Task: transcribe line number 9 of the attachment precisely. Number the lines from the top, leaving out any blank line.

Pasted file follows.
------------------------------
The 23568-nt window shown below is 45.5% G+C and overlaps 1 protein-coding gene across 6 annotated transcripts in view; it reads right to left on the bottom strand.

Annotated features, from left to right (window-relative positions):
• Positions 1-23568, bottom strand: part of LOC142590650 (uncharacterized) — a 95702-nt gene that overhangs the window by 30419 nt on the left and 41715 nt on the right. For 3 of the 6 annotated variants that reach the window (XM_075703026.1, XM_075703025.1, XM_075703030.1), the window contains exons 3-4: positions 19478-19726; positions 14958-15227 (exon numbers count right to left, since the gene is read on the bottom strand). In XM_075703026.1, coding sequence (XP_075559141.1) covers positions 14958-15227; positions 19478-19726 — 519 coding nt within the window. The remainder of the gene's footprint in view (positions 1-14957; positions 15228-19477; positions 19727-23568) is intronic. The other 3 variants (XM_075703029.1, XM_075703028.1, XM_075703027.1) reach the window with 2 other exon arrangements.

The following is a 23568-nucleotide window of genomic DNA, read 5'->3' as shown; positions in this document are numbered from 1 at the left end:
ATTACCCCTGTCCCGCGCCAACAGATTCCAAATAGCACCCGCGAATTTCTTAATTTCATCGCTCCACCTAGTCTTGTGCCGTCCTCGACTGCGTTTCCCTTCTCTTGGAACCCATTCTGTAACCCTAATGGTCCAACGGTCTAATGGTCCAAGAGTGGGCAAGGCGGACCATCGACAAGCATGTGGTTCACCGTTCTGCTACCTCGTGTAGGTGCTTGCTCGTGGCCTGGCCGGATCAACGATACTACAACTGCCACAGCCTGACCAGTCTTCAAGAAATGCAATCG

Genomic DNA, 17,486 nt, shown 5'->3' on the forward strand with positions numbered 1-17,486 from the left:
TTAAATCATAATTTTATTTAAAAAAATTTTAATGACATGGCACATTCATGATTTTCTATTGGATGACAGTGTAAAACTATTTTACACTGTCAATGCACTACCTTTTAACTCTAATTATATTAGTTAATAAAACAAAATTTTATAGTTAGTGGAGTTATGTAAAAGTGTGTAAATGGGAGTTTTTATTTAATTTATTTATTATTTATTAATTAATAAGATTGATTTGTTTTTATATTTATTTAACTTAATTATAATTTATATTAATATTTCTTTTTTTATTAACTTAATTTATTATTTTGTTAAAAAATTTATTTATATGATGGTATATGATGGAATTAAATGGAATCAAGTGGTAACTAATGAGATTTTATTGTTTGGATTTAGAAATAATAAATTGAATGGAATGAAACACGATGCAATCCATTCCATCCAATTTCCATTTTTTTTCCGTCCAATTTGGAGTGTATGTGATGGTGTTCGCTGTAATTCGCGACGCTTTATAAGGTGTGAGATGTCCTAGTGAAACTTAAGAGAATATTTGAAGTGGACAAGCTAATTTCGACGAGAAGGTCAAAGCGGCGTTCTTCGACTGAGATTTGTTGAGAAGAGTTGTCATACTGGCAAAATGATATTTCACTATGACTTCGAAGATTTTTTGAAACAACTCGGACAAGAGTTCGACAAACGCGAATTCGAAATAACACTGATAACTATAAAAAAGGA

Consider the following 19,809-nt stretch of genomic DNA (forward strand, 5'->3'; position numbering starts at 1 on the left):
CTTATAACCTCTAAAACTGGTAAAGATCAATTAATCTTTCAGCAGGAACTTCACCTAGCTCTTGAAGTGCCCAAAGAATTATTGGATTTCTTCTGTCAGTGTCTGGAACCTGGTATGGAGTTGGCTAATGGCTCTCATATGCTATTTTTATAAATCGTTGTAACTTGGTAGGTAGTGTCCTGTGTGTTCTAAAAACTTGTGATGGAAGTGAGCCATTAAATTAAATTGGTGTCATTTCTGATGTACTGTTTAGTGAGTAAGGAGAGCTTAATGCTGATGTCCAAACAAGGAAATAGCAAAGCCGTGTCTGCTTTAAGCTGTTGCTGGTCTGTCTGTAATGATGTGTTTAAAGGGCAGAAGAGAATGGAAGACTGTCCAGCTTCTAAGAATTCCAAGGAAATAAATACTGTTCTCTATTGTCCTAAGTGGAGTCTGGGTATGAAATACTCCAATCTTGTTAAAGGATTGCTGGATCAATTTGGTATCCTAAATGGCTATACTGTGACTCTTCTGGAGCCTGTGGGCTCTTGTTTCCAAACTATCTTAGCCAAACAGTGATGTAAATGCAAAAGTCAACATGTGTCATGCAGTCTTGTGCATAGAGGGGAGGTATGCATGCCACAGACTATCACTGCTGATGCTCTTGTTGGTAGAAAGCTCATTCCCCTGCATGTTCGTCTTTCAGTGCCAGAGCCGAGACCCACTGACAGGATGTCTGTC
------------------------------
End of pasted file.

CTTATAACCTCTAAAACTGGTAAAGATCAATTAATCTTTCAGCAGGAACTTCACCTAGCTCTTGAAGTGCCCAAAGAATTATTGGATTTCTTCTGTCAGTGTCTGGAACCTGGTATGGAGTTGGCTAATGGCTCTCATATGCTATTTTTATAAATCGTTGTAACTTGGTAGGTAGTGTCCTGTGTGTTCTAAAAACTTGTGATGGAAGTGAGCCATTAAATTAAATTGGTGTCATTTCTGATGTACTGTTTAGTGAGTAAGGAGAGCTTAATGCTGATGTCCAAACAAGGAAATAGCAAAGCCGTGTCTGCTTTAAGCTGTTGCTGGTCTGTCTGTAATGATGTGTTTAAAGGGCAGAAGAGAATGGAAGACTGTCCAGCTTCTAAGAATTCCAAGGAAATAAATACTGTTCTCTATTGTCCTAAGTGGAGTCTGGGTATGAAATACTCCAATCTTGTTAAAGGATTGCTGGATCAATTTGGTATCCTAAATGGCTATACTGTGACTCTTCTGGAGCCTGTGGGCTCTTGTTTCCAAACTATCTTAGCCAAACAGTGATGTAAATGCAAAAGTCAACATGTGTCATGCAGTCTTGTGCATAGAGGGGAGGTATGCATGCCACAGACTATCACTGCTGATGCTCTTGTTGGTAGAAAGCTCATTCCCCTGCATGTTCGTCTTTCAGTGCCAGAGCCGAGACCCACTGACAGGATGTCTGTC